Do Fortified Cereals Have Too Many Vitamins for Your Kids?
On most hectic weekday mornings, a bowl of cereal may be all that many parents have the time to offer — not to mention it’s often one of the only breakfasts many finicky kids will eat without a fuss. Advertising Policy Cleveland Clinic is a non-profit academic medical center. Advertising on our site helps support … Read More
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While a new study published by the Environmental Working Group reports children might be consuming too many vitamins from fortified cereals, Cleveland Clinic Children’s dietitian Jennifer Willoughby says parents can still safely rely on cereal as a healthy pick for the most important meal of the day. Here’s why:
Breaking down the findings
The Environmental Working Group scrutinized the nutrition labels of 1,500 breakfast cereals. They concluded 114 of these include hefty doses of vitamin A, zinc and/or niacin, and could potentially put children at risk for getting too much of these nutrients.
The group says the “daily values” you see on the back of the boxes are flawed because they are based on recommendations for adults and the Food and Drug Administration hasn’t updated them since 1968.
EWG also identified 23 “excessively fortified” cereals, or those that would provide children with more than the Institute of Medicine’s recommended doses of key nutrients in just one serving. While the vast majority of these were varieties of bran flakes not likely popular among children, a few — such as Kellogg’s Cocoa Krispies with their Snap, Crackle and Pop iconic mascots — are marketed directly to kids.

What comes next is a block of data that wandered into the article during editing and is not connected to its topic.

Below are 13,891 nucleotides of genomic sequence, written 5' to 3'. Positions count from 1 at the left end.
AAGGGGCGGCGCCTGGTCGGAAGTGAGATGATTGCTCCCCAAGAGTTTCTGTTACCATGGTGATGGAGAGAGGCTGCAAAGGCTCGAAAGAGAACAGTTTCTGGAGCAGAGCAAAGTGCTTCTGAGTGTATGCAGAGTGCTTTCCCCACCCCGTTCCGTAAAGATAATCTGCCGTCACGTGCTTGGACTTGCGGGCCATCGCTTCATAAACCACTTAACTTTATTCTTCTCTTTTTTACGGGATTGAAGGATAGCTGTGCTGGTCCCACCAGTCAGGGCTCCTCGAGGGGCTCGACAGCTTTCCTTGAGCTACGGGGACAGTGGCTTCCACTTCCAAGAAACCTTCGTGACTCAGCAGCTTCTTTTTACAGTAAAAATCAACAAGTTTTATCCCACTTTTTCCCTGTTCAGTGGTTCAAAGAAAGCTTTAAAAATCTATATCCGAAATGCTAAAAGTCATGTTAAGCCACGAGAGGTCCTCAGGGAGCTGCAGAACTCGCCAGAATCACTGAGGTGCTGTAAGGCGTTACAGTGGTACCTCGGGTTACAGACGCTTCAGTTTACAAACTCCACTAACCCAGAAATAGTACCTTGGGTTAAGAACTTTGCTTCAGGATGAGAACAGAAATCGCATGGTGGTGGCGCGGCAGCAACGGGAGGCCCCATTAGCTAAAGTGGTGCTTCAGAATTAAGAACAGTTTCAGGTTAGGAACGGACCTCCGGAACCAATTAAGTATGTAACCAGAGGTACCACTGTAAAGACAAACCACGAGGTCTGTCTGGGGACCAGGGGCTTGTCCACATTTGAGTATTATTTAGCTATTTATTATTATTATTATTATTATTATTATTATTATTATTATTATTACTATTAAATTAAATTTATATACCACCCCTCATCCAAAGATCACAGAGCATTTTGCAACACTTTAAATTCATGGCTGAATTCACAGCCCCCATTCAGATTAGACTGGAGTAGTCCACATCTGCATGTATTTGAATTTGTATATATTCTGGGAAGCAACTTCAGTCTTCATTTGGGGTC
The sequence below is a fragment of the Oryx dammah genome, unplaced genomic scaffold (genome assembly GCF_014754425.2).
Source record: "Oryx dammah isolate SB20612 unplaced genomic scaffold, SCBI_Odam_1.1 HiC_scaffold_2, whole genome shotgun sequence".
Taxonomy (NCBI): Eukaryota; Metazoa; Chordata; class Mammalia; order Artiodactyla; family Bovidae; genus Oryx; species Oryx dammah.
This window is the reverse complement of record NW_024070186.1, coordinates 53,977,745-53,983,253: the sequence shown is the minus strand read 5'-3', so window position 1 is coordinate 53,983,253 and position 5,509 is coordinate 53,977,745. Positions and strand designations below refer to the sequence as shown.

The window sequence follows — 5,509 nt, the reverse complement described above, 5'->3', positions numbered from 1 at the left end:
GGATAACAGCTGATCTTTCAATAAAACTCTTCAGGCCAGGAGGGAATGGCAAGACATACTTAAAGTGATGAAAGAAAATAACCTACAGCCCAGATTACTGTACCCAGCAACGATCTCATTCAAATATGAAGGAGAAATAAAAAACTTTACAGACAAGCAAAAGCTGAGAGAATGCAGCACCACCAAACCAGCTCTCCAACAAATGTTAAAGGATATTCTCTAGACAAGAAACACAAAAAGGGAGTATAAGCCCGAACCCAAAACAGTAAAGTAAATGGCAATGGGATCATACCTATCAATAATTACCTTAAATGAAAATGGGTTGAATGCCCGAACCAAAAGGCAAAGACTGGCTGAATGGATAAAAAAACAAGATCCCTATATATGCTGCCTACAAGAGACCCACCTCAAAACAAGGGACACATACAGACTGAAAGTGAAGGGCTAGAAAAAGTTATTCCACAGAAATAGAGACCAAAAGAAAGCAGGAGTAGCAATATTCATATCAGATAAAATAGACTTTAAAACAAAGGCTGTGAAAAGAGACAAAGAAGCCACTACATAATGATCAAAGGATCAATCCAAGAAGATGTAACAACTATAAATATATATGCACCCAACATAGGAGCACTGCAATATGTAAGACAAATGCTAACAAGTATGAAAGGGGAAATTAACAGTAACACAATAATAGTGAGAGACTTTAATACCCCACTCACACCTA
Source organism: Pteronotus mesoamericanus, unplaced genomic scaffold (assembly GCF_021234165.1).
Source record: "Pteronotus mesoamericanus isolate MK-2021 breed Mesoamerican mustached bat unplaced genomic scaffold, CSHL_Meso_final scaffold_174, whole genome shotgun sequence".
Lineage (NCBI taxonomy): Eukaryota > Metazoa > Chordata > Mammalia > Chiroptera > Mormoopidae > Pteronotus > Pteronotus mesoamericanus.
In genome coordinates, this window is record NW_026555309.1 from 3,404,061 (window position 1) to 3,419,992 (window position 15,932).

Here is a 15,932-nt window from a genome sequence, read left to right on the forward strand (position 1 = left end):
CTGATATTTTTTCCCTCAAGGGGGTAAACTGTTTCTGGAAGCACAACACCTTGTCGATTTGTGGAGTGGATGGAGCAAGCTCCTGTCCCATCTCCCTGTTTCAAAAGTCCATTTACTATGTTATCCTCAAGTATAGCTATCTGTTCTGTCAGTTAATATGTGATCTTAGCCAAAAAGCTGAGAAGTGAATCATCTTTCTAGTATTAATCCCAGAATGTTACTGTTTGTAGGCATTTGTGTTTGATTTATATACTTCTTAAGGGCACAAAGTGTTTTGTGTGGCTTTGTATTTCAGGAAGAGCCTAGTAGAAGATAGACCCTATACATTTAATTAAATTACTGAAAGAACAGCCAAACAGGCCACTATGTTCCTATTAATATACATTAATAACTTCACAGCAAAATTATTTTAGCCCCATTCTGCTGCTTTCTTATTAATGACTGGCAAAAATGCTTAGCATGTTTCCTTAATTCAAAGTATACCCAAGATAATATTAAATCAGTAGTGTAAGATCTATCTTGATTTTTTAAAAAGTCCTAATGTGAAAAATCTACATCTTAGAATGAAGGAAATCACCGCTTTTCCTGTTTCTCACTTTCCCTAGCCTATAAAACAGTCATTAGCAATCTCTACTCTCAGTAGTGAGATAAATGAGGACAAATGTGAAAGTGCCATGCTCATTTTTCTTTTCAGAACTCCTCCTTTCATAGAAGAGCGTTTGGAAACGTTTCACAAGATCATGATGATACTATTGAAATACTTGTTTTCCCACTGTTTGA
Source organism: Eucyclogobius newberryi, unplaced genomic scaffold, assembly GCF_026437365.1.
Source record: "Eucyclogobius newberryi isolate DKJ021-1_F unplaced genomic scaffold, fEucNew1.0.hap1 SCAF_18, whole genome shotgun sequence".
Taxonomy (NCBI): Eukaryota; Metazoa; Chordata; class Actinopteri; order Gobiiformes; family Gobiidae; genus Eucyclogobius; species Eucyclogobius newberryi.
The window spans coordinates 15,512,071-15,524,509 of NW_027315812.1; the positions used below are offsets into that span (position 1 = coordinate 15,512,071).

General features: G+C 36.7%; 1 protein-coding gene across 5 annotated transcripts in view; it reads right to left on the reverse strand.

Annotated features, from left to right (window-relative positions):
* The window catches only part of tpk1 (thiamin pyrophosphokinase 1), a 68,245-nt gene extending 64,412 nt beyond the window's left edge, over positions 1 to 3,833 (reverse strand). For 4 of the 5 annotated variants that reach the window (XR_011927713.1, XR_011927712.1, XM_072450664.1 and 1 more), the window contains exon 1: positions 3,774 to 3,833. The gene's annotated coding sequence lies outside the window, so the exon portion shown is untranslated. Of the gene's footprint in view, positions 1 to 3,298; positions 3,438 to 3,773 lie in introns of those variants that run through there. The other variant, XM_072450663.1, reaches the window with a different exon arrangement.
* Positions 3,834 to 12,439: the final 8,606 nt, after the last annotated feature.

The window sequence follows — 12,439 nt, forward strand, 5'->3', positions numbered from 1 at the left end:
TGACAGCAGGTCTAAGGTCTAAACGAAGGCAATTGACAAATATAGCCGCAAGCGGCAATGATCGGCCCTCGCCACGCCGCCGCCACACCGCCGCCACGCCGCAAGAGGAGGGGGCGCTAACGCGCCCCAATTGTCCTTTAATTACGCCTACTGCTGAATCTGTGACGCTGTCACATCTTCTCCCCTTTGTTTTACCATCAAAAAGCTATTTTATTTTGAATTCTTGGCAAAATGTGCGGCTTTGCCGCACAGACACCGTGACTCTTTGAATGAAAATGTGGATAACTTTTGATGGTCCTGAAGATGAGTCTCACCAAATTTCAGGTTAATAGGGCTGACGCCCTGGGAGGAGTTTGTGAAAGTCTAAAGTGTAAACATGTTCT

And just what do too many vitamins and minerals do? Gastrointestinal upset is the most likely short-term problem. In the long run, overexposure in certain cases (vitamin A, zinc and niacin, in particular) can lead to liver and skeletal damage and a weakened immune system.
Willoughby says she isn’t overly concerned about the study’s findings. Here’s why: The study focused on children ages 4 to 8. The EWG reports that children may be at risk for getting too many vitamins because kids tend to eat more than one serving (or 2.5 servings according to the study) of cereal in one sitting.
“With ¾ of a cup as a serving, that’s saying these kids would eat two and a quarter cups of cereal,” she notes. “This should not be a typical intake for a 4- to 8-year-old. That portion size would be rare in children of a healthy weight. Most children that age would eat a half cup of cereal.” The Institute of Medicine nutritional guidelines, she adds, are higher for older children and teenagers who may be gobbling down a heaping bowl or two in the morning or after school.
“It’s kind of a tricky study. I think it’s making people more worried than they need to be,” she says. “I would hate to see parents whose kids are at a healthy weight restricting their cereal intake because of this.”
Follow these 3 tips
Instead, Willoughby recommends parents follow these three tips to ensure their children are eating a healthy diet and not getting too many vitamins:
1. Focus on age-appropriate serving sizes. Make sure your kids are at a healthy weight and serve them appropriate portions (not overdoing carbohydrates and starches). Willoughby recommends parents follow the recommendations at choosemyplate.gov.
2. Mix things up. “If your kids are eating the same thing every single day, they could be at risk for either toxicity or deficiency,” Willoughby notes. So, if your kid does have cereal — and even overdo it — the next day, serve oatmeal or whole-grain waffles. Variety is the key.
3. Rethink the multivitamin. The biggest threat to kids getting too many vitamins and minerals, Willoughby says, is actually from supplements. “If your kid is eating a healthy, balanced diet, you don’t need to give them a multivitamin,” she says. “If they’re a really picky eater, vitamins are a good insurance policy. But make sure they are taking the recommended dose.”